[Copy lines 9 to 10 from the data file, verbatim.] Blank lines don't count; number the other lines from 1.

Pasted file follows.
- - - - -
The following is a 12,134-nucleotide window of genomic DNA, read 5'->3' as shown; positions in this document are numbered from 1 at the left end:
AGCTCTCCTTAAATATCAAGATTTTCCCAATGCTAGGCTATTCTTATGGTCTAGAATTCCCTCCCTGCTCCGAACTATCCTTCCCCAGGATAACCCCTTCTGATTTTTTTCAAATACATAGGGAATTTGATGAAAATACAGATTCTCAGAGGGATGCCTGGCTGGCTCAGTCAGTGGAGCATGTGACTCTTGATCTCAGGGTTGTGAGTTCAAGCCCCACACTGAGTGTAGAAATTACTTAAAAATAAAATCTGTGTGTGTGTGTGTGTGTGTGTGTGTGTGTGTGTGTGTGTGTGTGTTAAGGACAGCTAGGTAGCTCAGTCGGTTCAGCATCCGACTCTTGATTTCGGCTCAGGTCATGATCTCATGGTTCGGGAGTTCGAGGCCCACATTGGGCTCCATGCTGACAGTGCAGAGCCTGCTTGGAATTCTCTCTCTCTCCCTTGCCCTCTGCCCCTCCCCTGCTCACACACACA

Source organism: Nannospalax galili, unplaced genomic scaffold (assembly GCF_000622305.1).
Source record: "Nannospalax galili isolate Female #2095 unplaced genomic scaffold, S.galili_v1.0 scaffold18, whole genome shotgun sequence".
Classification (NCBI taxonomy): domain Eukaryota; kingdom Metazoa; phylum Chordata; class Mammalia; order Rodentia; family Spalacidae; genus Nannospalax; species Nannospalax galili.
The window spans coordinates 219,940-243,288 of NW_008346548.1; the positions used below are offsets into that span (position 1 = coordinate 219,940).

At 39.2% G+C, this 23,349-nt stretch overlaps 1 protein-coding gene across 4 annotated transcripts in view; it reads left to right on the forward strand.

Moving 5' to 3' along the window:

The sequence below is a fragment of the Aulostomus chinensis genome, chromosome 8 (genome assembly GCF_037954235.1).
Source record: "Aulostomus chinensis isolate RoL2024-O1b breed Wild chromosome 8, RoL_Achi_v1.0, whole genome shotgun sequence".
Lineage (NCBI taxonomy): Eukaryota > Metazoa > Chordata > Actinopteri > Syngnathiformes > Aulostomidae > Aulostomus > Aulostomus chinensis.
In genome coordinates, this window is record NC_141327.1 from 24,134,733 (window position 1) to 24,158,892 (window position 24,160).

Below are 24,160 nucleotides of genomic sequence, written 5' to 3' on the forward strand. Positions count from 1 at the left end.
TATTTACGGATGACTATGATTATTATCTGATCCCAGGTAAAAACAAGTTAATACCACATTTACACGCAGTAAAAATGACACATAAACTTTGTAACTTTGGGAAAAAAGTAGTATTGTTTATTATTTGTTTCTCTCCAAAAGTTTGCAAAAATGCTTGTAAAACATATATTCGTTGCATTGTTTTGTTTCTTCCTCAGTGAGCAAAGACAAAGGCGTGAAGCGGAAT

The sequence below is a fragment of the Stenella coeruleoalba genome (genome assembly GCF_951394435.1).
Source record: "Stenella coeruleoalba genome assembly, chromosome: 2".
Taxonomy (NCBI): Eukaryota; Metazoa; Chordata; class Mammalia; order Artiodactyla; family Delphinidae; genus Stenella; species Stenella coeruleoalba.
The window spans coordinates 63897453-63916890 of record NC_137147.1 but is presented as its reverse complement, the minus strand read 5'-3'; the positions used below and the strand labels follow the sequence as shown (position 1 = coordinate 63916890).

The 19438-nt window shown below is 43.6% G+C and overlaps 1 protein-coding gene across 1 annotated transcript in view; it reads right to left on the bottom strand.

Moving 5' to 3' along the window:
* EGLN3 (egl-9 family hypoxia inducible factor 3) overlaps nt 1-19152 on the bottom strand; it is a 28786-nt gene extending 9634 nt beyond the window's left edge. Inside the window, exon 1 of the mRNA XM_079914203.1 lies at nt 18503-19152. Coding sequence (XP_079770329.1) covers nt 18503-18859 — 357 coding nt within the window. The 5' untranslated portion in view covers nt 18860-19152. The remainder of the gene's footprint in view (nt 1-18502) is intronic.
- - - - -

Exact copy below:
The sequence below is a fragment of the Aulostomus chinensis genome, chromosome 8 (genome assembly GCF_037954235.1).
Source record: "Aulostomus chinensis isolate RoL2024-O1b breed Wild chromosome 8, RoL_Achi_v1.0, whole genome shotgun sequence".